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Down Mexico Way…

Posted on Friday, March 7th, 2008

Hola Amigos. OK, where did I leave you? Oh, yes I was in Mexico City with a strangely familiar absence of my luggage, no pants or toothbrush, and a healthy dose of the flu, which had been lingering since Italy. The problem is, for these other small calamities have become the norm, is that Mexico City is about 2500m above sea level and the small parts of my lungs which are still functioning after having the flu, are just about to give up. I feel miserable but so excited to be in there for the first time.
I’m here to play a show as part of FICCO (Festival Internacional de Cine Contemporáneo a la ciudad de México) and also to see 3:19, the movie that I’ve been involved in scoring recently. I had just arrived after a 12hr flight from Paris stuck, as is my habit, in between a rather large gentlemen at each side, a woman with a broken seat in front (stuck in recline) and several loud and irritating media types overusing the French version of the term ‘daaahhhling’ and ‘luvvie’. My guess is that they’re on their way to FICCO as well. Whatever. After 2 hours at immigration I was met by someone from the festival who gave me a lift to my friend Dany’s place in Tecamachalco where I met his friend Jorge who I’d be staying with. Jorge’s grandmother was out of town and we had her house at our disposal, which after the indignities of my recent trip to Italy, seemed surreal. Surreal developed into plain bizarre when I realized that grandma’s maid was still there and seemed really happy to feed me and, at every opportunity walk into my bedroom while I was in a state of undress. Tecamachalco, indecently, seemed like many parts of California that I’ve been to except it’s a little cleaner and people drive to kill.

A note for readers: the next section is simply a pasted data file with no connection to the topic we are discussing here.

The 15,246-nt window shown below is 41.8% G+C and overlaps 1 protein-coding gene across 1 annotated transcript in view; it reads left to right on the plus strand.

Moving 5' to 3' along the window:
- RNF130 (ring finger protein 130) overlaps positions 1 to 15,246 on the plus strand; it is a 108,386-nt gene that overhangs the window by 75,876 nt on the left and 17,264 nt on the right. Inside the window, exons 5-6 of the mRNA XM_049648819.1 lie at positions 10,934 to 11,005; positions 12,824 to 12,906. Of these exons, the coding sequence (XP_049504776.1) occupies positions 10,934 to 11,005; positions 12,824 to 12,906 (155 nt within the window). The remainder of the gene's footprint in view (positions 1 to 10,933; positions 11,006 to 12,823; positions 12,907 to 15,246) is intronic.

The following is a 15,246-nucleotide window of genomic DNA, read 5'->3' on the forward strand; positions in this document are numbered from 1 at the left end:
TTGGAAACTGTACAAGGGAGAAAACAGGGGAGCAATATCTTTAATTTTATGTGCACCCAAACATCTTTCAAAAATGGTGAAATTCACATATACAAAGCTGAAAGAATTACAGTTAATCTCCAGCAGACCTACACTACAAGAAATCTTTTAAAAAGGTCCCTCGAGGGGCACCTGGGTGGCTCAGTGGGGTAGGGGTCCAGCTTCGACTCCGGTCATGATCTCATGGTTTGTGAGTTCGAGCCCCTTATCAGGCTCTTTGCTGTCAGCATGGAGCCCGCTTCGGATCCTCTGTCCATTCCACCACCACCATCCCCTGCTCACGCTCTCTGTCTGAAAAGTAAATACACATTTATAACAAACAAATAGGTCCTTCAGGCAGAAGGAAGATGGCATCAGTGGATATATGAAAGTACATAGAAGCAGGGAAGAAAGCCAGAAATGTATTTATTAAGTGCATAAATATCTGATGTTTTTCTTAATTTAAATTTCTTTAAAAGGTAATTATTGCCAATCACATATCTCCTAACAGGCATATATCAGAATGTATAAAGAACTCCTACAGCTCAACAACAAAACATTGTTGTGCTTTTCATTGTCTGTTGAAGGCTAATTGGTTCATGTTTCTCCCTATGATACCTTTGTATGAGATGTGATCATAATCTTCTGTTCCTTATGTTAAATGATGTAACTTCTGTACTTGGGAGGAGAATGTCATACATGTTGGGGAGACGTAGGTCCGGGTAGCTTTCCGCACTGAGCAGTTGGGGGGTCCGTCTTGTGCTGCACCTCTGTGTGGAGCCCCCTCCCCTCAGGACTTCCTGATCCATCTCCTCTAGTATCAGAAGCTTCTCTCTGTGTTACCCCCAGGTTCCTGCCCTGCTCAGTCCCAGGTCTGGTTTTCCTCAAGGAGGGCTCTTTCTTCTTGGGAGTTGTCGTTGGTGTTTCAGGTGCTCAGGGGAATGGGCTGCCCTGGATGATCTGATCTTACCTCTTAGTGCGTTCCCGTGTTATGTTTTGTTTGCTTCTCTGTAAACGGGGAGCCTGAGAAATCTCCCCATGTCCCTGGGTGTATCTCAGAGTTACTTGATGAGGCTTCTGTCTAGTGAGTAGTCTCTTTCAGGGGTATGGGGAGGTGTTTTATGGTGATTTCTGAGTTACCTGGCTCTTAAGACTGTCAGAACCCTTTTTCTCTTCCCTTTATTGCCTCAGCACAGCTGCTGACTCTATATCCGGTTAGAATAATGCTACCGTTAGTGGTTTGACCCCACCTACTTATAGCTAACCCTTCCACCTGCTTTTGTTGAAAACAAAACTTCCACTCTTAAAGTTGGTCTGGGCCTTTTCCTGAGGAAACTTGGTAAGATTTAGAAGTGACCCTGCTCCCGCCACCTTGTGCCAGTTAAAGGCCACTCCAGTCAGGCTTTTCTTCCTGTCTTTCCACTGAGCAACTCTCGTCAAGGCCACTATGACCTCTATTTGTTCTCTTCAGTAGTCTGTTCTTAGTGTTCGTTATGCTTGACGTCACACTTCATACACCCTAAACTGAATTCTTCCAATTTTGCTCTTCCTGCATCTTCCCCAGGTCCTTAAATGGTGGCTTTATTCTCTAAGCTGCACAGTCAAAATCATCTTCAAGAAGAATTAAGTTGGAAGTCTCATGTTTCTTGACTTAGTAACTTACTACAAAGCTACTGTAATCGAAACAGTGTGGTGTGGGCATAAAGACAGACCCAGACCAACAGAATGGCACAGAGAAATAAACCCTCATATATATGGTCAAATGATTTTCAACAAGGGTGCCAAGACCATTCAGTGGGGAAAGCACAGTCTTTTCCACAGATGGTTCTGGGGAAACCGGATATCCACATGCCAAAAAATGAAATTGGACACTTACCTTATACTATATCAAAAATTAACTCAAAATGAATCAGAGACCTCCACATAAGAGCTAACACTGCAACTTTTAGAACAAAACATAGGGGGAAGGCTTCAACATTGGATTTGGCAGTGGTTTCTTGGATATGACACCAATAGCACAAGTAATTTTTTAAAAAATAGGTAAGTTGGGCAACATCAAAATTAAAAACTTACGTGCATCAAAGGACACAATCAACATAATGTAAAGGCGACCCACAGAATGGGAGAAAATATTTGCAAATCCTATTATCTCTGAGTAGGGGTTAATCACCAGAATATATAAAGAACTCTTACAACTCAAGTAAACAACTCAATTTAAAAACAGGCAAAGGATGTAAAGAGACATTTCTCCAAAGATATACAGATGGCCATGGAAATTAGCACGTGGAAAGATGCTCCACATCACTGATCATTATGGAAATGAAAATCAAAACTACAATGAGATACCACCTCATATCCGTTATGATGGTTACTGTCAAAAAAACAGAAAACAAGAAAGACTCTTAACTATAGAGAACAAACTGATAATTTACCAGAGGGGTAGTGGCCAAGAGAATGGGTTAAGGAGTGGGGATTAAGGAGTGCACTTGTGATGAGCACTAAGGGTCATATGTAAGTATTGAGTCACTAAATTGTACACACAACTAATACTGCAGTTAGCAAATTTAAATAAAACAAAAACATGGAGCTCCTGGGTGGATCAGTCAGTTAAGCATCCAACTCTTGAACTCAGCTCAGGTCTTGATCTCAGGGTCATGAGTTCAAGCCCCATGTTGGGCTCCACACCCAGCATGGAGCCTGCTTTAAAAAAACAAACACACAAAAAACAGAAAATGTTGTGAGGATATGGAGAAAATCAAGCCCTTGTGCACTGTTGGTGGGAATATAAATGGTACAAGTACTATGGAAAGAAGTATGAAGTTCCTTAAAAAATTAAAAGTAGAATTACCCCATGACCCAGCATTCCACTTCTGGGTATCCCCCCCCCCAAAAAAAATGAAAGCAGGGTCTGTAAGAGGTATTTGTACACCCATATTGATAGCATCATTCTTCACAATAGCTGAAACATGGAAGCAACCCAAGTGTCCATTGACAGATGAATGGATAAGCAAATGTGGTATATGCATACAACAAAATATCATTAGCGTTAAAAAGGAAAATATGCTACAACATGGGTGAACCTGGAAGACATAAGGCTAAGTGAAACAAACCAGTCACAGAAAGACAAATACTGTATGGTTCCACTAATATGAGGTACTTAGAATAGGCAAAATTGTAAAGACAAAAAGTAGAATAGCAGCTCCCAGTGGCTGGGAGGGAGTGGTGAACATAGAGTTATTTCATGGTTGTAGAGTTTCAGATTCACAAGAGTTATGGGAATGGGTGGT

First let’s cover the real underlying reason for my visit, the first hand experience of Mexican Cuisine. The first night I arrived, after travelling for 16hrs, my friends took me to a local taco stand called El Farolito. I couldn’t have been happier than a pig rolling about in its own shite. The next morning, way too early if you asked me, my FICCO ‘volunteer’ arrived. I didn’t know what a FICCO ‘volunteer’ was; in fact I hadn’t a clue as I’ve recently taken to only reading things I have been given with view to remembering the things that it may be necessary to remember in future.